Ignore, Respond, or Sue? | Online Defamation Law Suits

Posted by admin | July 28th, 2010

Is it smarter for a company to sue anonymous online critics, ignore them, or confront the problem head on by replying to the criticism? This is debate that has raged in online reputation management, online defamation, and business circles for years. There is no definitive answer. This article gives a pretty good view on the question, though.


When an anonymous critic attacks a company’s reputation online, the initial reaction is often to launch an expensive legal offensive to quiet the damaging criticism. However, before jumping headfirst into a costly and potentially risky litigation strategy, companies should consider whether they are using the court system to vindicate their protected legal rights or whether they are turning to litigation in an attempt to stifle unfair, albeit protected, criticism.


A lesson can be learned from a recent case involving USA Technologies, a NASDAQ-listed company that supplies products for devices such as vending machines and photocopiers. The company is in a tough spot, with its stock price having plunged more than 99% during the past decade. Despite this poor performance, the board of directors has continued to compensate company management handsomely.


As a result, the blogosphere has not been kind to USAT. One commentator, writing under the pseudonym “Stokklerk” on the Yahoo! Finance message board, accused USAT’s CEO of having a “worldview” where “humanity exist[ed] to be fleeced,” and stated that USAT had committed “legalized highway robbery” and was operating its business as a “soft Ponzi” scheme. Stokklerk further posted that “two top people at USAT” had “skimmed over $30M” from USAT by promoting a “story to lure investors and then” have the management approve “massive pay packages” that bore no correlation to company performance.


The entire article is worth reading. It gives a very good perspective on the issue without being too biased. This problem is neither easily explained nor solved. It is good to see someone looking into it.


Unwanted publicity - can be like a virus on the Internet. There are firms such as Reputation Hawk that specialize in cleaning it up.

Landmark Online Defamation Case Starts in Singapore | Online Defamation Law Suits

Posted by admin | July 22nd, 2010

Online defamation isn’t just a problem here in the UK and it can adversely affect individuals and companies all around the globe. The potential problem is highlighted by a growing number of cases with one of the latest proving to be quite a landmark case for a number of reasons.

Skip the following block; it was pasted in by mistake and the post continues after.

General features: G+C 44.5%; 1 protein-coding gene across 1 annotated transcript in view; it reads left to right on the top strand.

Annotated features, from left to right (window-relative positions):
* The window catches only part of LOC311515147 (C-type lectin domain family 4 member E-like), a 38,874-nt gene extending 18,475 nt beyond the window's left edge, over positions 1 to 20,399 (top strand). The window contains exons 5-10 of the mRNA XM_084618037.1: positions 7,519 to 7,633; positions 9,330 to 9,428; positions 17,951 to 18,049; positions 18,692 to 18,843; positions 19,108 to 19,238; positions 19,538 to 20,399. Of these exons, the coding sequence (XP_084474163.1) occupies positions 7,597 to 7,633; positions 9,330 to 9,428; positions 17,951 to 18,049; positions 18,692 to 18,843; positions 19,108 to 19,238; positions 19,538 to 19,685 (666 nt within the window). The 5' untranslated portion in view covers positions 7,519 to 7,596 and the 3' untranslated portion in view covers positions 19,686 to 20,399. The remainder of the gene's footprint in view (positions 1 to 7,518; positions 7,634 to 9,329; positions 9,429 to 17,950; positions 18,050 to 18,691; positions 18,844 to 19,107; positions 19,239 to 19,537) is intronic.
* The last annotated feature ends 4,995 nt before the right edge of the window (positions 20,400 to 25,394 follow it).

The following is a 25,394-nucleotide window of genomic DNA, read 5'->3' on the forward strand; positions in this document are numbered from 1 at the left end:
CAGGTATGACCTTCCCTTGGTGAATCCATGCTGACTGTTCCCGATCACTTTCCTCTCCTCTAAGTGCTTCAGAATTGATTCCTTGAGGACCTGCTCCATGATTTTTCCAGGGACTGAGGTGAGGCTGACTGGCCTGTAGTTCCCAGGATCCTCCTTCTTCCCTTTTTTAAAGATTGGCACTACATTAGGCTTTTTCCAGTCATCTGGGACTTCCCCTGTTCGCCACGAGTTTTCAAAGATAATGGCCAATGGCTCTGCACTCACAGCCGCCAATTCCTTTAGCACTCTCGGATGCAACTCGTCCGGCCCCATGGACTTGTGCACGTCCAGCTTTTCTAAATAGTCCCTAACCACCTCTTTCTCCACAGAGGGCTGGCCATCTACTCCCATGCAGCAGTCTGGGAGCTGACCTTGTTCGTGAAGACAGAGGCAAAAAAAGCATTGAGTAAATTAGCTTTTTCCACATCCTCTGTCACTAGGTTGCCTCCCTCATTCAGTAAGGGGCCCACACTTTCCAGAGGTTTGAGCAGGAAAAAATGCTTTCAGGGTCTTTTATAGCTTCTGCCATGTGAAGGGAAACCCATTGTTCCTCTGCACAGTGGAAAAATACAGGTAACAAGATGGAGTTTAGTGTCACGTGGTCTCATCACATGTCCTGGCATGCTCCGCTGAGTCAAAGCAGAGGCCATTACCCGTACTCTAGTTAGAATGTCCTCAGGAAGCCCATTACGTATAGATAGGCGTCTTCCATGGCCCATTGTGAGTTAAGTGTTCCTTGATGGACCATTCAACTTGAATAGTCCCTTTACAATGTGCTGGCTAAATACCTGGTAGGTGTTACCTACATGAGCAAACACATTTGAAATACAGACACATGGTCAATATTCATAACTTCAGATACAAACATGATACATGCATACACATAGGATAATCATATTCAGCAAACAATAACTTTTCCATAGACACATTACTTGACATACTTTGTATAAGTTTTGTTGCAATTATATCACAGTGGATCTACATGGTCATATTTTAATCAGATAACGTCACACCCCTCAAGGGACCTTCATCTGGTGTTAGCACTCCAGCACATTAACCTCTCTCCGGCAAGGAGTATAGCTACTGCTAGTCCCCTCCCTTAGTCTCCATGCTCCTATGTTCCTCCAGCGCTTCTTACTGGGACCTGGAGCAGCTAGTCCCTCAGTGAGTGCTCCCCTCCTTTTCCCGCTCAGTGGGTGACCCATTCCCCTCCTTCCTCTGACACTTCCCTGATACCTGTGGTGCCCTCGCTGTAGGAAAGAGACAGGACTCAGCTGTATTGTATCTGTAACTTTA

First, it involves a blog not only showing that individually owned sites can be as liable as company run ones but the fact that it was others that posted the defamatory comments but still the blog owner that’s being sued shows one of the potential problems with online defamation rulings.


Defamation lawsuits involving newspapers and magazines are usually more straightforward. A paper print publication must allow a comment to be published which makes them liable for claims. However, the case between the Global Indian Foundation and a Mr A K Narayanan is quite different.


Narayanan set up and manages the blog but it was other members that posted allegedly defamatory comments about GIF run school Global Indian International School. Mr Narayanan also contests that the comments cannot be considered defamatory because they are true. The court case is being heard this week.


Posting defamatory comments can have serious implications on both the defamed and the defamer. While your own blog may seem like a safe haven where you can say what you like about anything you like, those companies and individuals looking to protect their online reputation may still take offence at anything that they deem to be untrue and offensive.


Cleaning up your search results - is possible through firms that specialize in Internet Reputation Management. Reputation Hawk has offered this service since early 2007 when the industry first began.

Counterproductive Lawsuits | Online Defamation Law Suits

Posted by admin | July 7th, 2010

Dr. Kimberly Henry is a cosmetic surgeon who recently filed a lawsuit to stop online reviewers from bad-mouthing her online. She sought injunctions against a number of reviewers, 12 at last count, from commenting at Yelp.com and DoctorScorecard.com. She sought over $2 million in damages, total.


The reality of the lawsuit is that it will get Dr. Henry lots of bad press on the Internet. More online libel is all that will result because angry bloggers, commenters, and forum lurkers will criticize her, fairly and unfairly.


The solution Dr. Kimberly Henry overlooked, or simply did not know about, was reputation management. Firms in the reputation management industry could have helped her to silently and effectively minimize the importance of the few negative links in Dr. Henry’s search results. Instead, her search results will be littered with negative mentions of this very lawsuit. Quite counterproductive indeed.


Reputation Hawk - specializes in suppressing unwanted publicity in Google, Yahoo, Bing, and every other search engine on the internet.